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(ROY-1117-831197) A non-specific ELISA to measure vitellogenin in the copper redhorse (Moxostoma hubbsi) - a threatened species in Quebec.
Roy, R.1, Maltais, D.1, Allaire, M.1, Couillard, C.1, 1 Fisheries and Oceans Canada, Mont-Joli, Quebec, Canada
ABSTRACT- The copper redhorse (Moxostoma hubbsi) is Quebec's only indigenous fish species and is listed as "threatened" under Canada's Species at Risk Act. It is suspected that endocrine disruptive chemicals (EDCS), such as pesticides or alkylphenols, contribute to the spawning difficulties encountered by this species. The female egg-protein vitellogenin (VTG) is present in surface mucus of vitellogenic female fish and has been used to distinguish sex or determine the state of maturity. Sampling mucus is potentially less stressful for evaluating effects of EDCs than collecting a blood sample. There is no homologous enzyme immunoassay (EIA) for catostomid VTG, yet an EIA for carp VTG (cVTG) is available. The objectives of this study were (i) to evaluate the cVTG EIA for use with a species of redhorse and (ii) to determine if VTG in surface mucus can be used as a biomarker for exposure to EDCs. For conservation reasons, this study was conducted with the shorthead redhorse (Moxostoma macrolepiotum). A small number (4 of each sex) of this species were captured and brought to the IML. After a period of acclimation, mucus and plasma samples were collected and later analysed for VTG. The males were also injected with estradiol (E2) and plasma VTG levels were followed for several weeks after. Vitellogenic females could be differentiated from males and non-vitellogenic females using the cVTG EIA. Levels of apparent VTG in E2-induced males were proportional with degree of induction. Apparent VTG was detected in mucus collected from E2-induced males, but there was only a weak relationship with levels in plasma. We conclude that the cVTG EIA has the potential to detect exposure to EDCs in the redhorse. The technique can now be tested with the copper redhorse under field conditions to evaluate its role in recovery plans for this endangered species.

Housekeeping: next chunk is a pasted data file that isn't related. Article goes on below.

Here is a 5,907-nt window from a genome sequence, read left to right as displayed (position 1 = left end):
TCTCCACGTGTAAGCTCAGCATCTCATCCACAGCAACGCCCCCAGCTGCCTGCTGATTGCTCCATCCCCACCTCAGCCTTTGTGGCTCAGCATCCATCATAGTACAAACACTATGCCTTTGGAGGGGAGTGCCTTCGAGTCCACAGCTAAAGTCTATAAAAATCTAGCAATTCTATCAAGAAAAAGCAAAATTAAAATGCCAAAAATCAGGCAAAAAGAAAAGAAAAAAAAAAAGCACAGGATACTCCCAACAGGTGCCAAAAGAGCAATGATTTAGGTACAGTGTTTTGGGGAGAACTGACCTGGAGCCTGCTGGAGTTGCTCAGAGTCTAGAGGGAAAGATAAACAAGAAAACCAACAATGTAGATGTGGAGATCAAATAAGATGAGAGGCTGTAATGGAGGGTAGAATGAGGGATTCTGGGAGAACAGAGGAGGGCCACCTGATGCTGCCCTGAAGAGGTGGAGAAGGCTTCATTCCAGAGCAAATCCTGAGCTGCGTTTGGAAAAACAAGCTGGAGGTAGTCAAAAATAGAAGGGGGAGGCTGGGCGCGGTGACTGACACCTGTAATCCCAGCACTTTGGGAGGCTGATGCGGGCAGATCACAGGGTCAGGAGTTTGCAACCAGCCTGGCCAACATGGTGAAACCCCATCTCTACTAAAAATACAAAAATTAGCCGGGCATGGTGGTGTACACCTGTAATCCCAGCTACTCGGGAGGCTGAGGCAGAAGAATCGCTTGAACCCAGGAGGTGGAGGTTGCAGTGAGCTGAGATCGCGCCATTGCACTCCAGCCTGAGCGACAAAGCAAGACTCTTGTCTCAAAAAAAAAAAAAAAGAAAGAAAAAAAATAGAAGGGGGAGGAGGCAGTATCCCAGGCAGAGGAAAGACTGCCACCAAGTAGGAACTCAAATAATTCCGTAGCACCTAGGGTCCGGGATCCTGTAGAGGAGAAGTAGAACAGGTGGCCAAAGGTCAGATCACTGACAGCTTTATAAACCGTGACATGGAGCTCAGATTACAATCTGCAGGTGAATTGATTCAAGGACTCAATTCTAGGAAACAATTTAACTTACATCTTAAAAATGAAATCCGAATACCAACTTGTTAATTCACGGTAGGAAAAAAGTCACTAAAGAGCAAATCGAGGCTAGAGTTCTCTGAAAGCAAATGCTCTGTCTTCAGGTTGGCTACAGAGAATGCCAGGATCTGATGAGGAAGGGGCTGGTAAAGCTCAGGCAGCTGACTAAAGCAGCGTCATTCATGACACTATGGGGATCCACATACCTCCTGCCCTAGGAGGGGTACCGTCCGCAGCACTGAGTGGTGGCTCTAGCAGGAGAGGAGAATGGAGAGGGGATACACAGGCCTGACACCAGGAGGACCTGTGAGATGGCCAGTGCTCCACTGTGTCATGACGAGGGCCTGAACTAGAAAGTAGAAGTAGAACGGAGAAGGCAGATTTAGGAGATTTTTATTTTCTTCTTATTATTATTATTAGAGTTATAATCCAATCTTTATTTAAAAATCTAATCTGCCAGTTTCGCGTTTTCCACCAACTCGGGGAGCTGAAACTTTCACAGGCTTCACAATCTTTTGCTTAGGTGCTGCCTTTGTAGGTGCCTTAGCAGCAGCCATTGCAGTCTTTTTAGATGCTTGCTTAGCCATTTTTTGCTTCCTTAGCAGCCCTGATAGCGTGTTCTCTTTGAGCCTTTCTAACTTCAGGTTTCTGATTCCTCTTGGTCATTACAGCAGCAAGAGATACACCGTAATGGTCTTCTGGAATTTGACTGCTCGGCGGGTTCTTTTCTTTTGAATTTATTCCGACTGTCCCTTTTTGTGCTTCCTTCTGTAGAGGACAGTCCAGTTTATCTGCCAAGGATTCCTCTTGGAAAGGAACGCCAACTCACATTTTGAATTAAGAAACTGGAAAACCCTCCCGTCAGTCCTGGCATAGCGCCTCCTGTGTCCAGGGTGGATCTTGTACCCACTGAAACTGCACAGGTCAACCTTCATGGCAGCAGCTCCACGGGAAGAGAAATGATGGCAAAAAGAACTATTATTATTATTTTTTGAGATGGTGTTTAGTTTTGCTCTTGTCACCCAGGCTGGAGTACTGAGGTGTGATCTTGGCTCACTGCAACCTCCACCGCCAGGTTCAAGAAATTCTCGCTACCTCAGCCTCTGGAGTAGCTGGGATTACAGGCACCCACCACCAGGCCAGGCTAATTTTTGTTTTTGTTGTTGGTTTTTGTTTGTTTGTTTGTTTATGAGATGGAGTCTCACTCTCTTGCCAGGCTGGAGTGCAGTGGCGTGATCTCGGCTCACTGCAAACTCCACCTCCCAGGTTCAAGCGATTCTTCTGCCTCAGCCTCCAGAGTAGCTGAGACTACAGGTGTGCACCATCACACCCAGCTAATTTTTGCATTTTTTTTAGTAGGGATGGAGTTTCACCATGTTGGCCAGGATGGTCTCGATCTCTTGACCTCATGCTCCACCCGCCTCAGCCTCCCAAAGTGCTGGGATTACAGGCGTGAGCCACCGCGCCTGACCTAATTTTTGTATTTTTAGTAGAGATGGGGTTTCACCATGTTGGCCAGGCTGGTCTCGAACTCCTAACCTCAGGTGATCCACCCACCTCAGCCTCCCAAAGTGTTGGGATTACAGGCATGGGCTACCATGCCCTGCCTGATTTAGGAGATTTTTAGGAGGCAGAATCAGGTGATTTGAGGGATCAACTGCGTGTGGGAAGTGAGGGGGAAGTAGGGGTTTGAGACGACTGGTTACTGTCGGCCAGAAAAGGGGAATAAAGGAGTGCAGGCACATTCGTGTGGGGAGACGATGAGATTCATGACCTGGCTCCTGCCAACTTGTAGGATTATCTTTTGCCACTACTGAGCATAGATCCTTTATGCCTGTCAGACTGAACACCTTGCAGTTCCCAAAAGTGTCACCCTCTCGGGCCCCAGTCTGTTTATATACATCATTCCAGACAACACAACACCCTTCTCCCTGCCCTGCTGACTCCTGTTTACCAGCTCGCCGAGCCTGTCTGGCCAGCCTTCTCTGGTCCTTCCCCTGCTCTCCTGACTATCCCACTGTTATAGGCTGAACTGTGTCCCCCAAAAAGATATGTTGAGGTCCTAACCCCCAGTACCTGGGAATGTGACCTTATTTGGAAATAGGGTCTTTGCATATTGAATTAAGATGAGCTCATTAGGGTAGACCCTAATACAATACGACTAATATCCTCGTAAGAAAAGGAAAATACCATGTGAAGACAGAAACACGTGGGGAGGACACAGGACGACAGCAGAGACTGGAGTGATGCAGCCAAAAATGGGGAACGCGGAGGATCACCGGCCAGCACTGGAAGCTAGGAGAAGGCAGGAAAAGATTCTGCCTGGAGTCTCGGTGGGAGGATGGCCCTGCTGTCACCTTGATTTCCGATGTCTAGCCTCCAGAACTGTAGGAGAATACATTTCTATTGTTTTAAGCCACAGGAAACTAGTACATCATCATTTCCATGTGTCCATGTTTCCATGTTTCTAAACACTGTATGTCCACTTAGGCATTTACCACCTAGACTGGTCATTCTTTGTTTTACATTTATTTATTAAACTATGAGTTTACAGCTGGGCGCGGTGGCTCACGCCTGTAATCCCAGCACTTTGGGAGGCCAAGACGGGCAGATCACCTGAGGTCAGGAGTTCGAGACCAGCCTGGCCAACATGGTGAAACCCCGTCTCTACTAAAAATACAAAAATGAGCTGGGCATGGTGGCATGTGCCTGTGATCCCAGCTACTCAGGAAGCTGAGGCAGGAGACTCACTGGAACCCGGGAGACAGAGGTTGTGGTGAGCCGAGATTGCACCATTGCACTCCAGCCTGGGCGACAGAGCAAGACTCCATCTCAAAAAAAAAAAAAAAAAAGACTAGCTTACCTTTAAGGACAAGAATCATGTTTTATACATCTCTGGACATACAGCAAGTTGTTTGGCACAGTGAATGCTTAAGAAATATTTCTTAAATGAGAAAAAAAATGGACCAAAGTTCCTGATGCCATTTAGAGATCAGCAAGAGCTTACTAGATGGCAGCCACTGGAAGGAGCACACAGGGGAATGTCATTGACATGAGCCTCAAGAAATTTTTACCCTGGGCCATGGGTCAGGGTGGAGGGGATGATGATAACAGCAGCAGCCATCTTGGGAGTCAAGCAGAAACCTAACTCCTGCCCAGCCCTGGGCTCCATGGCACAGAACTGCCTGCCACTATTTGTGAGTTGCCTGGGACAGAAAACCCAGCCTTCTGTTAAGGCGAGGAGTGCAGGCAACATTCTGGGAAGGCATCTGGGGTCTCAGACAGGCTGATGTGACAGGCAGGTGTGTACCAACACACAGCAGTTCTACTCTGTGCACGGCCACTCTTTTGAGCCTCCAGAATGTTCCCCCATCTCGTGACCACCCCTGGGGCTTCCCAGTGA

Key words: vitellogenin, Moxostoma, endangered, EIA
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